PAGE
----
While it’s impressive that 48% of shoppers are now using mobile devices to research and browse products, the growth of that percentage is even more significant, according to research conducted during the past 15 months by Oracle and Art Technology Group, Inc. (ATG), a company acquired by Oracle in November 2010. The number of shoppers using mobile devices for research and browsing jumped 37% in the previous 5 months.
By the definition of “mobile” the next logical conclusion is that consumers are conducting their research in various locations – at home, at work and in-store. In fact, 16% of consumers are comparing brands and prices while in one store versus competitors’ brands, according to the Oracle/ATG report titled: “Mobile Trends: Consumer Views of Mobile Shopping.” To compile the study, the companies polled more than 1,000 consumers.
Retailers need to sit up and take notice and quickly define mobile strategies to respond to this type of consumer behavior. “Retailers now need to think about the store differently,” said Kelly O’Neill, Director of Product Strategy for Oracle Retail. “Consumers are now looking for more information that they typically have found inside a retail store.”
Mobile Use Grows Beyond Early Adopters and Teens
While some retailers may be focusing on the early adopters of mobile technology, typically a younger age group, they will miss the boat if they don’t take the over-35 market seriously. The number of shoppers aged 35 to 54 using mobile devices for research and browsing is increasing faster than the 18 to 34 group, according to the Mobile Trends report. The 35 to 54 group jumped to 44% from 23% in the past 13 months – a 21% increase. While the 18 to 34 group remains larger, at 60%, it grew 19% in the same time period. Additionally, 36% of those 55 and older are now using mobile devices for browsing and research.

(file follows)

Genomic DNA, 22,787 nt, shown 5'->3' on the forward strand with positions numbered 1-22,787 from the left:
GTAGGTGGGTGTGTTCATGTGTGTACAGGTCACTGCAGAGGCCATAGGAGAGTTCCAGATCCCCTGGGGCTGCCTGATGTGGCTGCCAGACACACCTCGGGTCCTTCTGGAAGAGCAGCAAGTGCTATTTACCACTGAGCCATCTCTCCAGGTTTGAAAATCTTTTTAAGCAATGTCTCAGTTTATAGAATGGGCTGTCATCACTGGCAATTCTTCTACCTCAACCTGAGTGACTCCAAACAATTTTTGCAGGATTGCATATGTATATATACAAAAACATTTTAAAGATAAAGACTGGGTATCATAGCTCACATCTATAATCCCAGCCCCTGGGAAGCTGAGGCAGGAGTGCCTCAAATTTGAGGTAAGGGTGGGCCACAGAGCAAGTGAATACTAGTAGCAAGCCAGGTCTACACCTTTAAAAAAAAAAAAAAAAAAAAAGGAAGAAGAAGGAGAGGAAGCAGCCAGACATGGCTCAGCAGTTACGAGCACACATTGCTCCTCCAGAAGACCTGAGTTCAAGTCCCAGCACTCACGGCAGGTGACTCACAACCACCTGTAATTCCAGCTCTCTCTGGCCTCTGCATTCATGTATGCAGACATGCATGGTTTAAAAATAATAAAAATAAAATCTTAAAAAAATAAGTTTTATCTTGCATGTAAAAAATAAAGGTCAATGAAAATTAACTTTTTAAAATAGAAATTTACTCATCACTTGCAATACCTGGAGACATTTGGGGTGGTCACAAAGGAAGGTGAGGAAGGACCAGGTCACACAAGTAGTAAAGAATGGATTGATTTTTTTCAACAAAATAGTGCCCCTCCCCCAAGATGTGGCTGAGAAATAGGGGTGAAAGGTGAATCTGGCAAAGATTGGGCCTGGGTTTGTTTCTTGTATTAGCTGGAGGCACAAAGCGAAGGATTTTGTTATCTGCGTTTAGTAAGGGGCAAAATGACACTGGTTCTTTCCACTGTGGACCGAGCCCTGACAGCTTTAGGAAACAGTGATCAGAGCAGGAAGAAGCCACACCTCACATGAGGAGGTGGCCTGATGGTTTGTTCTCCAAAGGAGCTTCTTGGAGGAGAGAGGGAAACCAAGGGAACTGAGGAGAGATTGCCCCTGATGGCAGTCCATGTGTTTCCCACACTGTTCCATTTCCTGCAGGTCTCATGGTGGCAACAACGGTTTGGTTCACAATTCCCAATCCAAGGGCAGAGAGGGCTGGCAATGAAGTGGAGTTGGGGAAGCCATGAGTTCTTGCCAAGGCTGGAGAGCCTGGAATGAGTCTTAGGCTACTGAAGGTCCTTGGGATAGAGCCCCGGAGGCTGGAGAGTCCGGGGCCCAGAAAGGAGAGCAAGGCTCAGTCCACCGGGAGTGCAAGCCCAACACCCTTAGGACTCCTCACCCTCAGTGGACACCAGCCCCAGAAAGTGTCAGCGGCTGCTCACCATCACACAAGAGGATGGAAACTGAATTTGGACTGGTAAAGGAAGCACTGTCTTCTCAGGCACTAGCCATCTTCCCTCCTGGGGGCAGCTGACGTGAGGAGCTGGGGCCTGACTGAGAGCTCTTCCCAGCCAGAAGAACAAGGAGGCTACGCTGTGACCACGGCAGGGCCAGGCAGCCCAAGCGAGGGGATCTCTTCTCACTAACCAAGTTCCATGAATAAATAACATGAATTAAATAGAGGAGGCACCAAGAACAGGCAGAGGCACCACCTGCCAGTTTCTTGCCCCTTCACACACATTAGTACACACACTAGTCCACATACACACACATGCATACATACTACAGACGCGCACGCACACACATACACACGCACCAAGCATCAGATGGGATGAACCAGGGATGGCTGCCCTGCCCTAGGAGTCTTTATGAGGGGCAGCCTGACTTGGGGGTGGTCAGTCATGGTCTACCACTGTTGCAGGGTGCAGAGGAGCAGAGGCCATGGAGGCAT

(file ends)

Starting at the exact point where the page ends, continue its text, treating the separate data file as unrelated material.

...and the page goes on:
Other notable trends identified in the report include:
- More shoppers across all age groups are making purchases with mobile devices, up to 29% versus 13% in November of 2009.
- While more men (51%) than women (44%) currently are using mobile devices, women as a segment are growing faster – up from 24% in November 2009 versus 30% for men.
- In addition to comparing prices, shoppers are using their mobile phones to visit a store’s web site (10%), look for coupons/discounts (7%), check stock availability (6%), seek ratings and reviews (6%), collect loyalty rewards (5%) and request feedback (4%).
Defining The Next Steps Of Retail Mobility
Most leading retailers have addressed the basics of mobility, starting with putting up a mobile site, O’Neill notes, “But now the market is quickly shifting to: ‘How do I manage the site and deliver on customer expectations?’. We are working on helping retailers develop a multi-channel strategy which includes a core infrastructure and content management system to be able to manage all channels centrally.”
Some retailers are better prepared than others to forge ahead successfully in mobile, O’Neill added. “Retailers that took a very siloed approach to mobile have more challenges now. Those that said ‘How do I extend and leverage what I’ve already built’ are in a better place.”
O’Neill cites Bluefly as a retailer that has successfully melded mobile into its overall marketing strategy. “They leveraged our core infrastructure and have iPhone web services to serve up core commerce content. The iPhone add offers a shared view of the customer, products and promotions. A consumer can seamlessly move from one to the other.”
Retailers also must seriously look into mobile payment as a near-term addition to their mobile strategy. Approximately 56% of shoppers aged 18 to 34 are looking for mobile payment, along with 43% in the 35 to 54 group and 19% of those over 55, according to the Mobile Trends study.
To stay on top of the latest mobile trends, retailers can look forward to twice yearly studies from Oracle and ATG. Upcoming studies may feature more in-depth looks at: the mobile device as a wallet – incorporating loyalty; QR codes; security; and tablet technology, according to O’Neill.